|Film Review: Headhunters|
|Written by Ivan Radford|
|Wednesday, 04 April 2012 07:41|
Director: Morten Tyldum
Come to Sweden. We have vampires, racists and serial killers. And Kenneth Branagh. That's the message we get from most Scandinavian fiction. But after Troll Hunter and King Curling, Norway looks like an equally promising place to visit. There are monsters, barmy locals and, judging by this film version of Jo Nesbo's Headhunters, some very ambitious art thieves.
Roger Brown (Hennie) is a recruitment expert. A headhunter. By day, he spoils his wife and splashes about cash like a rich, tall person. By night, he steals paintings to pay for it all and worries about being only 5' 6". Then, along comes Clas Greve (Game of Throne's Coster-Waldau). A former army man with the looks of David Beckham and the brains of someone who isn't David Beckham, he's the perfect fit for the CEO position Roger's trying to fill - not least because he's got a long-lost Rubens hanging in his flat.
Of course, things don't pan out that way. One thing leads to another, and soon Roger is up to his neck in shit. Literally. Hiding in a remote outhouse, submerged in poo and breathing through a tube, Roger's head is now the thing being hunted. And so he runs for his life as Clas tries to kill him with his perfectly formed sideburns. Or a gun. Whichever's easiest.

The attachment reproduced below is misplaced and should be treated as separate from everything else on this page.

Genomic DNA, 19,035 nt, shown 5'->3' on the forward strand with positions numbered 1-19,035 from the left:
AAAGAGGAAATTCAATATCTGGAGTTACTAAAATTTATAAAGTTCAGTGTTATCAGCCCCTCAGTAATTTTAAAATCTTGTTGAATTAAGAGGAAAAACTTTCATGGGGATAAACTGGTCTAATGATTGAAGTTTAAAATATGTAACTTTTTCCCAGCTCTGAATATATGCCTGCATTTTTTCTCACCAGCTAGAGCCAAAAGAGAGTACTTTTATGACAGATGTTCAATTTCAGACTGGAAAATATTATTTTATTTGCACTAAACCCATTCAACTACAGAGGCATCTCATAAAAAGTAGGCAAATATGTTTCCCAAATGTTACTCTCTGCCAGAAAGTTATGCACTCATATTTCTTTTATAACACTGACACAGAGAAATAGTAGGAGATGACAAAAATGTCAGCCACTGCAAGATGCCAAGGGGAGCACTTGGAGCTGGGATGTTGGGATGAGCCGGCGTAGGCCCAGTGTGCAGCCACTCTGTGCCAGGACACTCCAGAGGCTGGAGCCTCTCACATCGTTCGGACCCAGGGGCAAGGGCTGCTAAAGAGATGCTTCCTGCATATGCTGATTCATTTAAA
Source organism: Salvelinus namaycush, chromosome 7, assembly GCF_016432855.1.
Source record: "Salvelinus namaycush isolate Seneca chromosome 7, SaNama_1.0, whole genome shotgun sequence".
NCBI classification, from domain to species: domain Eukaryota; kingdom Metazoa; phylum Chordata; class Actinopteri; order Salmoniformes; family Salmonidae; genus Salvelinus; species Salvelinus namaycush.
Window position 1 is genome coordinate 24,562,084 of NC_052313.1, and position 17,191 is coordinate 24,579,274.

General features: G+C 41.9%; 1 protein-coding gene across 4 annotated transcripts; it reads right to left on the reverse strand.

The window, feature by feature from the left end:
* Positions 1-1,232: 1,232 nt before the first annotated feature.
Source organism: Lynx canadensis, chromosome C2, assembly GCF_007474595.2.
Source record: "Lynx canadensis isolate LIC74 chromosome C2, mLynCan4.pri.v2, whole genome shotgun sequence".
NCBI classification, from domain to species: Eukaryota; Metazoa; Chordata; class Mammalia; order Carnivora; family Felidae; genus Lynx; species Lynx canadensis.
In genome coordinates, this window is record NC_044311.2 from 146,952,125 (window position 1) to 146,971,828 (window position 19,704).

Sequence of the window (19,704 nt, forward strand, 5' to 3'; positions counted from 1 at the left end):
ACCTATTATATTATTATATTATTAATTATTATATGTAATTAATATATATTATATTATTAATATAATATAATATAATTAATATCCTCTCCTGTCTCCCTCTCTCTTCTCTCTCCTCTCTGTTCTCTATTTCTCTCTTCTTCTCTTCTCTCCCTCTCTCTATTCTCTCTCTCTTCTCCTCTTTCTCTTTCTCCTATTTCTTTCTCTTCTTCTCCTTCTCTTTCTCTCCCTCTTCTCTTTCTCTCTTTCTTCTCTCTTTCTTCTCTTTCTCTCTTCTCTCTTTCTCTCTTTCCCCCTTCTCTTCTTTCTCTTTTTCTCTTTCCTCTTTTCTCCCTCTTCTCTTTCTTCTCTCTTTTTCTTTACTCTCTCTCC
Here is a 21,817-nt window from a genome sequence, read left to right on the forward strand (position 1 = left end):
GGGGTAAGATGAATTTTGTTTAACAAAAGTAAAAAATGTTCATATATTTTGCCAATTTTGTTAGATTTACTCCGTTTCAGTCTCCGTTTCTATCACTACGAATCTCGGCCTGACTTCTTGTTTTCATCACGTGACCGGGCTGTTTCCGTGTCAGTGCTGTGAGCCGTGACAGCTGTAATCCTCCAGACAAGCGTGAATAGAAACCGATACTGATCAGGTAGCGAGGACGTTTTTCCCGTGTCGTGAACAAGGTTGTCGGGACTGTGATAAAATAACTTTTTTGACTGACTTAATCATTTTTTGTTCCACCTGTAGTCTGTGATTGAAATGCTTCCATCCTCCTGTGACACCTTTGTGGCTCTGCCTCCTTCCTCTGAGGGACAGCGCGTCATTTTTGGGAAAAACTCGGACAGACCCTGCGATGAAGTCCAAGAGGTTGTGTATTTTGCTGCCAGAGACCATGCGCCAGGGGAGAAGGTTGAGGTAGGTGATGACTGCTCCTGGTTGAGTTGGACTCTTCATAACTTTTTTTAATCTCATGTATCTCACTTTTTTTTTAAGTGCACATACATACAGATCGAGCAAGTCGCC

You can tell from the slick opening credits (cool voiceover, flashy heist montage) that Headhunters is either going to be terrible or amazing. Fortunately, Nesbo's silly story and director Morten Tyldum's breakneck pacing make for an entertaining match. Everything whizzes by with a cool finish, never waiting for you to catch up. People talk about micro-transmitters and the importance of reputation, while tractors get stolen, bodies are dumped in lakes and everything is smothered in a huge heap of bloody violence.
By the end of the first act, Headhunters is ridiculous. By the closing credits, it's borderline mental. Yet while the filmmakers are clearly having fun, the cast play it admirably straight, stretching logic just enough to keep things believable. Hennie is calm and ruthless as the diminutive lead, looking for the most part like Steve Buscemi had sex with a Bond villain; Lund's concerned wife adds a large dollop of tension; and it's great to see Jaime Lannister take time out from bonking his sister to shoot some people in the face.
Inevitably, when you think about the film the following day, none of it makes any sense. But somewhere between the Russian prostitutes and Roger's portaloo peek-a-boo, you stop noticing. Only after the 100 exhilarating minutes are up do you realise that you've already gone online and booked a flight to Norway. If Nesbo's Headhunters is anything to go by, you'll have one hell of a fun trip.